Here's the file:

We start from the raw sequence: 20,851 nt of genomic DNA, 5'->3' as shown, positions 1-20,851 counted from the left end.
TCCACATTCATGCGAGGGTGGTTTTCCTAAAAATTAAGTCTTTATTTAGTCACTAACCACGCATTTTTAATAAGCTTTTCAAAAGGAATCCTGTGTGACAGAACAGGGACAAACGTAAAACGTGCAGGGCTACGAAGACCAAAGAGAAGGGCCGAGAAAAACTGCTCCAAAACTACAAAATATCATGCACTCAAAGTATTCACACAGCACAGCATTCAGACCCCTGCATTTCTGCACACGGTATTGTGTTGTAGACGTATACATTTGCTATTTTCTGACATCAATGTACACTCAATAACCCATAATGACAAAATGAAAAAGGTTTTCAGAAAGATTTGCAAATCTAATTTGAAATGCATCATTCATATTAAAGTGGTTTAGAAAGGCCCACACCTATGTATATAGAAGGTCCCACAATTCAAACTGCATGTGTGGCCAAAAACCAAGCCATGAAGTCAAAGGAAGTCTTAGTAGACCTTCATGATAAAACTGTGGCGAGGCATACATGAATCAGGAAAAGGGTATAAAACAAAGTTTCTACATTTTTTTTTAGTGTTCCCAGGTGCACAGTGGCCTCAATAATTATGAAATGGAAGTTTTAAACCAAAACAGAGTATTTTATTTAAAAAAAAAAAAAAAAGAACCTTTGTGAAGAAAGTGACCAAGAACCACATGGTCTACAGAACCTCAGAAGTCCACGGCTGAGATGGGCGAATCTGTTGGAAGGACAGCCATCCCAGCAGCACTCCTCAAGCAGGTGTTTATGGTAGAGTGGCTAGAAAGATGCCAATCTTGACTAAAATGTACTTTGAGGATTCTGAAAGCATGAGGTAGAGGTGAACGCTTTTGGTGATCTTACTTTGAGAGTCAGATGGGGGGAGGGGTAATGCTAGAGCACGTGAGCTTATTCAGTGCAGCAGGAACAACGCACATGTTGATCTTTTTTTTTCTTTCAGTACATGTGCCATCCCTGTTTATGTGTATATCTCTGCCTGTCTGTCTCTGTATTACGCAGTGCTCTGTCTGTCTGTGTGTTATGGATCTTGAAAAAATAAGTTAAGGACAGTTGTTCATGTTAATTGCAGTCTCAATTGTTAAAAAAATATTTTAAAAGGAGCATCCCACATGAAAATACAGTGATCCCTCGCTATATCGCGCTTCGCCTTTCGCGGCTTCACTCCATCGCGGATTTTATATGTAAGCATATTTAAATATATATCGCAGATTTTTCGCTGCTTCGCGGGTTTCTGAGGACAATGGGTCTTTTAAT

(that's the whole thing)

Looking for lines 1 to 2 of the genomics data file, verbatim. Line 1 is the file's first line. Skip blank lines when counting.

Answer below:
We start from the raw sequence: 20,851 nt of genomic DNA, 5'->3' as shown, positions 1-20,851 counted from the left end.
TCCACATTCATGCGAGGGTGGTTTTCCTAAAAATTAAGTCTTTATTTAGTCACTAACCACGCATTTTTAATAAGCTTTTCAAAAGGAATCCTGTGTGACAGAACAGGGACAAACGTAAAACGTGCAGGGCTACGAAGACCAAAGAGAAGGGCCGAGAAAAACTGCTCCAAAACTACAAAATATCATGCACTCAAAGTATTCACACAGCACAGCATTCAGACCCCTGCATTTCTGCACACGGTATTGTGTTGTAGACGTATACATTTGCTATTTTCTGACATCAATGTACACTCAATAACCCATAATGACAAAATGAAAAAGGTTTTCAGAAAGATTTGCAAATCTAATTTGAAATGCATCATTCATATTAAAGTGGTTTAGAAAGGCCCACACCTATGTATATAGAAGGTCCCACAATTCAAACTGCATGTGTGGCCAAAAACCAAGCCATGAAGTCAAAGGAAGTCTTAGTAGACCTTCATGATAAAACTGTGGCGAGGCATACATGAATCAGGAAAAGGGTATAAAACAAAGTTTCTACATTTTTTTTTAGTGTTCCCAGGTGCACAGTGGCCTCAATAATTATGAAATGGAAGTTTTAAACCAAAACAGAGTATTTTATTTAAAAAAAAAAAAAAAAGAACCTTTGTGAAGAAAGTGACCAAGAACCACATGGTCTACAGAACCTCAGAAGTCCACGGCTGAGATGGGCGAATCTGTTGGAAGGACAGCCATCCCAGCAGCACTCCTCAAGCAGGTGTTTATGGTAGAGTGGCTAGAAAGATGCCAATCTTGACTAAAATGTACTTTGAGGATTCTGAAAGCATGAGGTAGAGGTGAACGCTTTTGGTGATCTTACTTTGAGAGTCAGATGGGGGGAGGGGTAATGCTAGAGCACGTGAGCTTATTCAGTGCAGCAGGAACAACGCACATGTTGATCTTTTTTTTTCTTTCAGTACATGTGCCATCCCTGTTTATGTGTATATCTCTGCCTGTCTGTCTCTGTATTACGCAGTGCTCTGTCTGTCTGTGTGTTATGGATCTTGAAAAAATAAGTTAAGGACAGTTGTTCATGTTAATTGCAGTCTCAATTGTTAAAAAAATATTTTAAAAGGAGCATCCCACATGAAAATACAGTGATCCCTCGCTATATCGCGCTTCGCCTTTCGCGGCTTCACTCCATCGCGGATTTTATATGTAAGCATATTTAAATATATATCGCAGATTTTTCGCTGCTTCGCGGGTTTCTGAGGACAATGGGTCTTTTAAT